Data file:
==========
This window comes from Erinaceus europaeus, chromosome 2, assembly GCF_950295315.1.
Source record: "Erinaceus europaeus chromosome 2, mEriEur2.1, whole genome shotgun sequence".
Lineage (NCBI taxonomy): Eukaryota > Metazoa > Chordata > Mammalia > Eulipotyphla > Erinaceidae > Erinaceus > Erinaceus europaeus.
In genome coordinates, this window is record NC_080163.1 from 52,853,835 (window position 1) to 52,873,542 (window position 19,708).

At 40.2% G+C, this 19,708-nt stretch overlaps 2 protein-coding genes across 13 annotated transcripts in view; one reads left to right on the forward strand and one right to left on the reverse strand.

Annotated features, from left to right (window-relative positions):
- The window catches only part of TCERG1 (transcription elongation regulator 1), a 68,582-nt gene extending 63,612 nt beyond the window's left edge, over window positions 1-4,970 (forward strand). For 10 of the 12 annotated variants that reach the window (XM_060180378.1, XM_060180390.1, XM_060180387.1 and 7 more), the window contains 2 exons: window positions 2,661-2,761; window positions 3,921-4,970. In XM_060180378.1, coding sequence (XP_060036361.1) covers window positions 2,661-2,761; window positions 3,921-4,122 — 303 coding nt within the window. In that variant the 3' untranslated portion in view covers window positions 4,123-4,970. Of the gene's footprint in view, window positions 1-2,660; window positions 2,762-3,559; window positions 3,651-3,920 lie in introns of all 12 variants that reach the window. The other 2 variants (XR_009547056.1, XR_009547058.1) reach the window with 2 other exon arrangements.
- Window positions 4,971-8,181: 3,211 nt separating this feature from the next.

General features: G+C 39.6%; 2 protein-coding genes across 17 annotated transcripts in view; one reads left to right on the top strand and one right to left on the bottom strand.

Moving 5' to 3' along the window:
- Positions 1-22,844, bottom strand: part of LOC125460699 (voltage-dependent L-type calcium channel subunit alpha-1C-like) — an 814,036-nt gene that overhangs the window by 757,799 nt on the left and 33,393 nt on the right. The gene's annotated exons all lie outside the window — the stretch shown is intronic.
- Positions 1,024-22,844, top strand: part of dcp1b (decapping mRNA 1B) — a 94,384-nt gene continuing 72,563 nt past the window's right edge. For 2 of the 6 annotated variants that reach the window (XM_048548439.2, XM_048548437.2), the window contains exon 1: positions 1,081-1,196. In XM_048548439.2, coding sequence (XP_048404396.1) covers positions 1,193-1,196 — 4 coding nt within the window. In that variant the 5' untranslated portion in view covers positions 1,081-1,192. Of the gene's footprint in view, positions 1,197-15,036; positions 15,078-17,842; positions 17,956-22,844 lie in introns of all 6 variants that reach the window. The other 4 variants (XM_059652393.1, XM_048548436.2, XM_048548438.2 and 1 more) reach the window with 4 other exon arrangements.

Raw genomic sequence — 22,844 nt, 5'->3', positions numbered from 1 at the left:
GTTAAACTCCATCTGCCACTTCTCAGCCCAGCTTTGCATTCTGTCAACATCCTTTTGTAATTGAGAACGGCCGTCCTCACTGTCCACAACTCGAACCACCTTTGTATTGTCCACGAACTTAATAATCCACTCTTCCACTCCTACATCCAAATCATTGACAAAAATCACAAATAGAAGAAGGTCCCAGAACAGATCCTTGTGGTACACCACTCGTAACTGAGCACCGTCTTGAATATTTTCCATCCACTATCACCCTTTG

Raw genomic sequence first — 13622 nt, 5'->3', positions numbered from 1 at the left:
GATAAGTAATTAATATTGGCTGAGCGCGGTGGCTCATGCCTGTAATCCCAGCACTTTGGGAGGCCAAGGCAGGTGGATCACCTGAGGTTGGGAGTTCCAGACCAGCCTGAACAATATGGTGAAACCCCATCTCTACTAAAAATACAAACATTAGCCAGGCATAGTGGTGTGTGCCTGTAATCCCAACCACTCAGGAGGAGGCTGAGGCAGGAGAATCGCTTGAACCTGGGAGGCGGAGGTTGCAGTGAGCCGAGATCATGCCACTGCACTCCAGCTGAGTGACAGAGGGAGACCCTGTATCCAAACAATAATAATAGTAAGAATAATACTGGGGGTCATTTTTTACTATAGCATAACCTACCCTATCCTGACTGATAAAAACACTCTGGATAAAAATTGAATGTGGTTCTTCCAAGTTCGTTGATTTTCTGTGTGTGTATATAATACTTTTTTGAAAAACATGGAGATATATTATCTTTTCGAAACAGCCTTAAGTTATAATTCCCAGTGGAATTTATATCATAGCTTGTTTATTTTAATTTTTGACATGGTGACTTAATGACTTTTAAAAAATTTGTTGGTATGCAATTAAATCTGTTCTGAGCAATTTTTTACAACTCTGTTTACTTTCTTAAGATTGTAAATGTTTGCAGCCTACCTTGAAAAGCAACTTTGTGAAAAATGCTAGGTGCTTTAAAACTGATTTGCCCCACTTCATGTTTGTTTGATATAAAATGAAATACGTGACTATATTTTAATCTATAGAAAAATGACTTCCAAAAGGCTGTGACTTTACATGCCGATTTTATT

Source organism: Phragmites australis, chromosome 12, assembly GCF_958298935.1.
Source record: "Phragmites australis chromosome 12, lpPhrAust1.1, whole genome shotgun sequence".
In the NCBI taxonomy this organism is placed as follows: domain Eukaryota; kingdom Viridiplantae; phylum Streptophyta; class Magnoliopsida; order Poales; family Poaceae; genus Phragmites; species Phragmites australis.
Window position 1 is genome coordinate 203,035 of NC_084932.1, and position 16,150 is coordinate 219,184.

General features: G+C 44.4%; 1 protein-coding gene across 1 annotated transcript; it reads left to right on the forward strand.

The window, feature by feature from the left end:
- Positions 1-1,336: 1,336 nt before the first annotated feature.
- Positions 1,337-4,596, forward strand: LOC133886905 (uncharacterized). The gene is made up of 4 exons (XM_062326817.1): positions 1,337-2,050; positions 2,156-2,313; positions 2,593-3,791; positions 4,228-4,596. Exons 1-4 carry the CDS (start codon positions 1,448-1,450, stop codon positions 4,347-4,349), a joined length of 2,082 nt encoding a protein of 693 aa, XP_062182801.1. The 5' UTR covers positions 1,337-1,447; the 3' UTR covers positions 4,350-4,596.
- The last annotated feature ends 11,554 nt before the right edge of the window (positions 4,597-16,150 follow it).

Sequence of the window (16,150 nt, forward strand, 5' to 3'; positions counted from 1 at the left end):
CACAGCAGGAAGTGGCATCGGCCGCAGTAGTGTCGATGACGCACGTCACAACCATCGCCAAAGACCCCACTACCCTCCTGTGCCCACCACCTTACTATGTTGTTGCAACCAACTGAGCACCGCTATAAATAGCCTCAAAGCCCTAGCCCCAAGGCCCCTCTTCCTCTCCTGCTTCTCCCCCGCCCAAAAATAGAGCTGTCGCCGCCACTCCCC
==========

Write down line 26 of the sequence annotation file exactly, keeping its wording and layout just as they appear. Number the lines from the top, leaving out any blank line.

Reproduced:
Sequence of the window (16,150 nt, forward strand, 5' to 3'; positions counted from 1 at the left end):